Taken together, these events seem to suggest maybe Dooku isn’t the villain. The Jedi identified the Sith as villains in The Phantom Menace. Dooku wants Obi-Wan to help destroy them and save the Republic. What villain would do that? The obvious answer is one that is trying to manipulate someone. However, that isn’t clear at the time under the lens that it isn’t certain Dooku is a Sith. Granted, his earlier conduct with the Separatists calls his motives into question. Although, Dooku also declares that the dark side of the Force has clouded the Jedi’s vision. At this point, it is difficult to know what to believe.
From this point on, however, Dooku’s conduct reveals his true nature. Notably, he oversees the arena battle that was to be the execution of Obi-Wan, Anakin, and Padme. Furthermore, he reassures Gunray yet again that Padme will die. Then, when the cavalry charge that is the rest of the Jedi arrives, he oversees the fight against them, and he even asks for their surrender. After the Jedi refuse, he pronounces a death sentence upon them.
Of course, he then takes custody of the Death Star plans from Poggle the Lesser. Poggle warns of the dire consequences should anyone discover what they were going to build. Not to be overlooked, Dooku promises to deliver the plans to an unnamed master. The Death Star is not a battle station designed to promote harmony and foster good relations. Score one against Dooku.
If all that weren’t enough, Dooku engages Obi-Wan, Anakin, and then Yoda in a series of duels. He utilizes Force lightning, which is typically a Sith trick. His lightsaber employs a red blade. These things by themselves scream “Sith!” but are not definitive. Yoda declares that he senses the dark side in Dooku, and in response Dooku proclaims that he is more powerful than any Jedi. For me, everything up to this point clearly spells out that he has fallen to the dark side.
In addition, it is clear that Dooku just isn’t as good as Darth Sidious as hiding from the Jedi. Granted, he revealed himself. He could have taken a more cautious approach and set himself up as a figurehead. He might have rallied countless worlds to his cause and championed them as a force (no pun intended) for justice and reformation given the corruption in the Republic. However, as Star Wars fans come to find out, he surrounded himself with dark side Force users and other nefarious individuals. He didn’t hide his use of the dark side. Perhaps that was by design to draw attention away from Sidious.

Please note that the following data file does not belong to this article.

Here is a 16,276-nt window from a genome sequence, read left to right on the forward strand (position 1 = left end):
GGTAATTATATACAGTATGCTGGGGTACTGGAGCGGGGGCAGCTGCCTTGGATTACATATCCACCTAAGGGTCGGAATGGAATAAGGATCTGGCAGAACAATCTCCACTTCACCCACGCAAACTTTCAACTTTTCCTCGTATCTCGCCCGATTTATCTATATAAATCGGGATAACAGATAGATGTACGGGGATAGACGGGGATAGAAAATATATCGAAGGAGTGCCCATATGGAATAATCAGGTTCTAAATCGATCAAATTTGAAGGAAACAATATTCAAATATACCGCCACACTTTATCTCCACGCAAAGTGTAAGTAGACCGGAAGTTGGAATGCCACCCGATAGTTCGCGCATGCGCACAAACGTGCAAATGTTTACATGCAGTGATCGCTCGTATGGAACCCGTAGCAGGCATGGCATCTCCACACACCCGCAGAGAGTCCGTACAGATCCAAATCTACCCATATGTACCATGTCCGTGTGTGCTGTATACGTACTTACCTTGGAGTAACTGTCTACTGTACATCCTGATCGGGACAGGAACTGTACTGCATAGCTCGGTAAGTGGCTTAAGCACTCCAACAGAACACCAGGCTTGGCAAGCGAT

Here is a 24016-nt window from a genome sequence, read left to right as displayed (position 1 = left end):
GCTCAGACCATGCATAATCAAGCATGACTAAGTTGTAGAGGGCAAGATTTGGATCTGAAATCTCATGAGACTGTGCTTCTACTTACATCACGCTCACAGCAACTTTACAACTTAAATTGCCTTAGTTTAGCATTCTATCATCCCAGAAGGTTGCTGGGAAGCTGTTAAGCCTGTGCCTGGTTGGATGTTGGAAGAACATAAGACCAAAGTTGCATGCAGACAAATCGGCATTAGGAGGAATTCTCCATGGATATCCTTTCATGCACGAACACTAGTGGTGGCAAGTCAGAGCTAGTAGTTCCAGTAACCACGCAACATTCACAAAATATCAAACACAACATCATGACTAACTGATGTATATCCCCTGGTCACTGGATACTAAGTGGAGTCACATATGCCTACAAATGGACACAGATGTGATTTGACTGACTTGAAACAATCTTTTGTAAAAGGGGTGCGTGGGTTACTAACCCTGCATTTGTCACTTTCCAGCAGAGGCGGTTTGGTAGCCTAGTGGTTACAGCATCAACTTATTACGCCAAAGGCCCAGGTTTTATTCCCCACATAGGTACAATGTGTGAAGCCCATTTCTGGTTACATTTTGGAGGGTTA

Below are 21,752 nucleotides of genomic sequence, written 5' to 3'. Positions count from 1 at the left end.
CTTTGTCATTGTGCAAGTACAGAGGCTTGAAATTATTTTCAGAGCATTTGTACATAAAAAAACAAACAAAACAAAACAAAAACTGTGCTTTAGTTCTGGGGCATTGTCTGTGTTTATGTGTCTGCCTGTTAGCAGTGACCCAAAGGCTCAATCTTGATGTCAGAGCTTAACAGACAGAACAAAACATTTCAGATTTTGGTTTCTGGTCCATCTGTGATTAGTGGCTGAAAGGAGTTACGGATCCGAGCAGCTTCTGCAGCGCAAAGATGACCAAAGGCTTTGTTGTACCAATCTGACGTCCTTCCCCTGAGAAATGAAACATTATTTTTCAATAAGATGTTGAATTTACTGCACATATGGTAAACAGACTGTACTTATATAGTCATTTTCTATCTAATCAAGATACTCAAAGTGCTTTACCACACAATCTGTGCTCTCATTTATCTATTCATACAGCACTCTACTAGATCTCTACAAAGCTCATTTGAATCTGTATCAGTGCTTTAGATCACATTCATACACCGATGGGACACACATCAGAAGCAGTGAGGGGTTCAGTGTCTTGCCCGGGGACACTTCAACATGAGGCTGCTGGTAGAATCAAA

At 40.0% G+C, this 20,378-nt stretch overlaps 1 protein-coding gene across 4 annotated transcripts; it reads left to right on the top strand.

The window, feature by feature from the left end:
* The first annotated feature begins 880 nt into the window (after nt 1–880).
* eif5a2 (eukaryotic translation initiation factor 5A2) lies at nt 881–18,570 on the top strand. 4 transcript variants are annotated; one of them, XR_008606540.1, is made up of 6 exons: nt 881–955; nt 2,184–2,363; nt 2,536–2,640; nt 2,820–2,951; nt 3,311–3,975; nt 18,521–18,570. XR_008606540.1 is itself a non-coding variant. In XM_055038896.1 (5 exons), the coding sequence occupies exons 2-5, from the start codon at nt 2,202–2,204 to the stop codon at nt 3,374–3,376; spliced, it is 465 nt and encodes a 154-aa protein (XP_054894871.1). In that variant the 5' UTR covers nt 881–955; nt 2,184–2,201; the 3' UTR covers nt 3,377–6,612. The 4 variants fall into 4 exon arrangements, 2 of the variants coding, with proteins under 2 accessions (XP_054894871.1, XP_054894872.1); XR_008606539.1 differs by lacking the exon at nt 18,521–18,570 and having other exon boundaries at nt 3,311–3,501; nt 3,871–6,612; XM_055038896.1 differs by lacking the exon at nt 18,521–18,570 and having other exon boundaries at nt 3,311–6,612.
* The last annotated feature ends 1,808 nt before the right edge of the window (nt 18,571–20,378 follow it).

If it were possible that there was any doubt as to what Dooku was before, it is eliminated when he reaches Coruscant. After he departs his starship, he is greeted by Darth Sidious. In addition, Darth Sidious addresses him as “Lord Tyranus.” This was the man Jango Fett identified earlier in the film. So, not only is Count Dooku definitively outed as a Sith in this scene, a major conspiracy is introduced. The Sith are in control of the Separatists, and they are responsible for some part of the Republic’s Clone Army.
In conclusion, watching Attack of the Clones while suspending your knowledge of Dooku’s identity as a Sith only manages to mitigate any surprise by a small degree. Dooku only receives a few fleeting mentions in the earlier part of the movie before he is introduced in the middle of the film. The warnings he offers Obi-Wan about the Sith are soon diminished by his conduct at the arena before being completely abolished in his fight with Obi-Wan, Anakin, and Yoda. With all of this considered, it doesn’t appear that George Lucas really attempted to disguise Dooku as something other than a villain. At least, given the structure of the movie, it didn’t appear to be a major concern.Powered by Sidelines